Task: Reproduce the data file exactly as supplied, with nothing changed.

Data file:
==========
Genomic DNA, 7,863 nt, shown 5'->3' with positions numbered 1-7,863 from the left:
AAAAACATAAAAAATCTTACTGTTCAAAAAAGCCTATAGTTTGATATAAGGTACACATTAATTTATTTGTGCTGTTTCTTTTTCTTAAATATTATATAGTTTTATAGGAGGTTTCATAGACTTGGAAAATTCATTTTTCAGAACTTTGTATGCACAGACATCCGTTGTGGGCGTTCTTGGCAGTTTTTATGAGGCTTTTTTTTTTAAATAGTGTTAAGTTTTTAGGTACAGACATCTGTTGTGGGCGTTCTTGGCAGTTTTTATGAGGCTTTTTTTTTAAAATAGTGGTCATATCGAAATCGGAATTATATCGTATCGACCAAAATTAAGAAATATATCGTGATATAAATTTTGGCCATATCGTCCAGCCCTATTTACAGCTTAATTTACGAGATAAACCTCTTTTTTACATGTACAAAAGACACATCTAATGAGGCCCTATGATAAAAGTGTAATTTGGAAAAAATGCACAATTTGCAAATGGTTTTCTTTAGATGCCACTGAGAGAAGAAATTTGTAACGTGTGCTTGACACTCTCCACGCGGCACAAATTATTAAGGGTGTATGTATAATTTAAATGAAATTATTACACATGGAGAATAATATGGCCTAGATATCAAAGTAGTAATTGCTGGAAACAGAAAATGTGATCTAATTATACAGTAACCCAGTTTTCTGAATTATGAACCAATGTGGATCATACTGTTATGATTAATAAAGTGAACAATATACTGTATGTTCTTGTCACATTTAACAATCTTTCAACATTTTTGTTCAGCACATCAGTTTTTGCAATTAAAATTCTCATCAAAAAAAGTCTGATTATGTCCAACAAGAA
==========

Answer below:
Genomic DNA, 7,863 nt, shown 5'->3' with positions numbered 1-7,863 from the left:
AAAAACATAAAAAATCTTACTGTTCAAAAAAGCCTATAGTTTGATATAAGGTACACATTAATTTATTTGTGCTGTTTCTTTTTCTTAAATATTATATAGTTTTATAGGAGGTTTCATAGACTTGGAAAATTCATTTTTCAGAACTTTGTATGCACAGACATCCGTTGTGGGCGTTCTTGGCAGTTTTTATGAGGCTTTTTTTTTTAAATAGTGTTAAGTTTTTAGGTACAGACATCTGTTGTGGGCGTTCTTGGCAGTTTTTATGAGGCTTTTTTTTTAAAATAGTGGTCATATCGAAATCGGAATTATATCGTATCGACCAAAATTAAGAAATATATCGTGATATAAATTTTGGCCATATCGTCCAGCCCTATTTACAGCTTAATTTACGAGATAAACCTCTTTTTTACATGTACAAAAGACACATCTAATGAGGCCCTATGATAAAAGTGTAATTTGGAAAAAATGCACAATTTGCAAATGGTTTTCTTTAGATGCCACTGAGAGAAGAAATTTGTAACGTGTGCTTGACACTCTCCACGCGGCACAAATTATTAAGGGTGTATGTATAATTTAAATGAAATTATTACACATGGAGAATAATATGGCCTAGATATCAAAGTAGTAATTGCTGGAAACAGAAAATGTGATCTAATTATACAGTAACCCAGTTTTCTGAATTATGAACCAATGTGGATCATACTGTTATGATTAATAAAGTGAACAATATACTGTATGTTCTTGTCACATTTAACAATCTTTCAACATTTTTGTTCAGCACATCAGTTTTTGCAATTAAAATTCTCATCAAAAAAAGTCTGATTATGTCCAACAAGAA